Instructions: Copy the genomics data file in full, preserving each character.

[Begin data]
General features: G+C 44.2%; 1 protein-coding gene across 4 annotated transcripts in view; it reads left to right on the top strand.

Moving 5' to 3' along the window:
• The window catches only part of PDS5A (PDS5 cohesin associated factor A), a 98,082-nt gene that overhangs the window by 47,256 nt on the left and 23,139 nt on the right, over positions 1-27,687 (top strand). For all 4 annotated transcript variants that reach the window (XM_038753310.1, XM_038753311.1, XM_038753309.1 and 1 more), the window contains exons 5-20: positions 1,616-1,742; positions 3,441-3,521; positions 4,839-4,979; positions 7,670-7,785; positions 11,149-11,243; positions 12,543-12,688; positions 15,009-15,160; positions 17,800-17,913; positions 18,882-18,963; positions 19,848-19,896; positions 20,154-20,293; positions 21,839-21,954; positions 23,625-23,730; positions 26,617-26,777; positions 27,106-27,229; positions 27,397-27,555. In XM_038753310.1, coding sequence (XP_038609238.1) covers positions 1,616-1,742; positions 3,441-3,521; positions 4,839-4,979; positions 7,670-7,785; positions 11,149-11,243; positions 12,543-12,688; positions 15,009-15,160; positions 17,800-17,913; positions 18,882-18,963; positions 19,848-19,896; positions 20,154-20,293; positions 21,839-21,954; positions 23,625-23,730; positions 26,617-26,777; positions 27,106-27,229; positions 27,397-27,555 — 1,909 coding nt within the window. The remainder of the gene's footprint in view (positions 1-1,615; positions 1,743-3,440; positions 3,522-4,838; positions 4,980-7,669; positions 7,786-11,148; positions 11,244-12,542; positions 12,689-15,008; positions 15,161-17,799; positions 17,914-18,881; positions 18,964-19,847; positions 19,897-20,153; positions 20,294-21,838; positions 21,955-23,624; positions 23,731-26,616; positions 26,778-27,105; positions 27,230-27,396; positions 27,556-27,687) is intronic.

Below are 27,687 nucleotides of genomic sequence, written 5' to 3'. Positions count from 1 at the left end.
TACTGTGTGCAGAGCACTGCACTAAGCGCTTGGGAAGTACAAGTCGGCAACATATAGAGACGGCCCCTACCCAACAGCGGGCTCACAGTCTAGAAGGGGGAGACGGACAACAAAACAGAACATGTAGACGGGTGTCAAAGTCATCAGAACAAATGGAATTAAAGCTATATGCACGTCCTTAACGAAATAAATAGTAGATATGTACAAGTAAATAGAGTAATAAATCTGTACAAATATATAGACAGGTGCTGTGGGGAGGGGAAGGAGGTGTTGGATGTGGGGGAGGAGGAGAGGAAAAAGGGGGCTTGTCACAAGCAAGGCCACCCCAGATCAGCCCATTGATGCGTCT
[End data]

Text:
General features: G+C 44.2%; 1 protein-coding gene across 4 annotated transcripts in view; it reads left to right on the top strand.

Moving 5' to 3' along the window:
• The window catches only part of PDS5A (PDS5 cohesin associated factor A), a 98,082-nt gene that overhangs the window by 47,256 nt on the left and 23,139 nt on the right, over positions 1-27,687 (top strand). For all 4 annotated transcript variants that reach the window (XM_038753310.1, XM_038753311.1, XM_038753309.1 and 1 more), the window contains exons 5-20: positions 1,616-1,742; positions 3,441-3,521; positions 4,839-4,979; positions 7,670-7,785; positions 11,149-11,243; positions 12,543-12,688; positions 15,009-15,160; positions 17,800-17,913; positions 18,882-18,963; positions 19,848-19,896; positions 20,154-20,293; positions 21,839-21,954; positions 23,625-23,730; positions 26,617-26,777; positions 27,106-27,229; positions 27,397-27,555. In XM_038753310.1, coding sequence (XP_038609238.1) covers positions 1,616-1,742; positions 3,441-3,521; positions 4,839-4,979; positions 7,670-7,785; positions 11,149-11,243; positions 12,543-12,688; positions 15,009-15,160; positions 17,800-17,913; positions 18,882-18,963; positions 19,848-19,896; positions 20,154-20,293; positions 21,839-21,954; positions 23,625-23,730; positions 26,617-26,777; positions 27,106-27,229; positions 27,397-27,555 — 1,909 coding nt within the window. The remainder of the gene's footprint in view (positions 1-1,615; positions 1,743-3,440; positions 3,522-4,838; positions 4,980-7,669; positions 7,786-11,148; positions 11,244-12,542; positions 12,689-15,008; positions 15,161-17,799; positions 17,914-18,881; positions 18,964-19,847; positions 19,897-20,153; positions 20,294-21,838; positions 21,955-23,624; positions 23,731-26,616; positions 26,778-27,105; positions 27,230-27,396; positions 27,556-27,687) is intronic.

Below are 27,687 nucleotides of genomic sequence, written 5' to 3'. Positions count from 1 at the left end.
TACTGTGTGCAGAGCACTGCACTAAGCGCTTGGGAAGTACAAGTCGGCAACATATAGAGACGGCCCCTACCCAACAGCGGGCTCACAGTCTAGAAGGGGGAGACGGACAACAAAACAGAACATGTAGACGGGTGTCAAAGTCATCAGAACAAATGGAATTAAAGCTATATGCACGTCCTTAACGAAATAAATAGTAGATATGTACAAGTAAATAGAGTAATAAATCTGTACAAATATATAGACAGGTGCTGTGGGGAGGGGAAGGAGGTGTTGGATGTGGGGGAGGAGGAGAGGAAAAAGGGGGCTTGTCACAAGCAAGGCCACCCCAGATCAGCCCATTGATGCGTCT